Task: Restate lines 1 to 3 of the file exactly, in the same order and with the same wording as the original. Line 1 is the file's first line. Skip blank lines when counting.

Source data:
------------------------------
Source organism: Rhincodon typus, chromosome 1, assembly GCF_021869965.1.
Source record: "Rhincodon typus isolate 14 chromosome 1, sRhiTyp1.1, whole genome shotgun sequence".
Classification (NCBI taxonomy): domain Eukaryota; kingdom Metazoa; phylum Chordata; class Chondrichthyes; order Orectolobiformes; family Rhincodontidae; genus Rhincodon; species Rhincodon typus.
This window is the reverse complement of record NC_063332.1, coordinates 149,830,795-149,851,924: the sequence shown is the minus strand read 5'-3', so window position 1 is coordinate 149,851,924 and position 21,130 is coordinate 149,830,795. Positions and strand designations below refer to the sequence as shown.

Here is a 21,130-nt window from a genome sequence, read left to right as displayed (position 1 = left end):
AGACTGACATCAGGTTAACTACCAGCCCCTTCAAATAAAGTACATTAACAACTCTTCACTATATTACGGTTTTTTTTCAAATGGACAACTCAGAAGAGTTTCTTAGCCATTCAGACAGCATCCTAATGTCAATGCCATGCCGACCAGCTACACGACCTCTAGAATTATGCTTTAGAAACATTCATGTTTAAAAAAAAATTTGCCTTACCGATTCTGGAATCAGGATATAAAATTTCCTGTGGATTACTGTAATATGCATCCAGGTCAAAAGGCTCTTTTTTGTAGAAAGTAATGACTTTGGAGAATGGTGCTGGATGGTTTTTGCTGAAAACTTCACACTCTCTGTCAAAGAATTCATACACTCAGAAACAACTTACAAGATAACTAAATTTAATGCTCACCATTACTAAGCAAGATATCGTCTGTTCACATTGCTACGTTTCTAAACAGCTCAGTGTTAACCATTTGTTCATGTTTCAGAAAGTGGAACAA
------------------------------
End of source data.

Source organism: Rhincodon typus, chromosome 1, assembly GCF_021869965.1.
Source record: "Rhincodon typus isolate 14 chromosome 1, sRhiTyp1.1, whole genome shotgun sequence".
Classification (NCBI taxonomy): domain Eukaryota; kingdom Metazoa; phylum Chordata; class Chondrichthyes; order Orectolobiformes; family Rhincodontidae; genus Rhincodon; species Rhincodon typus.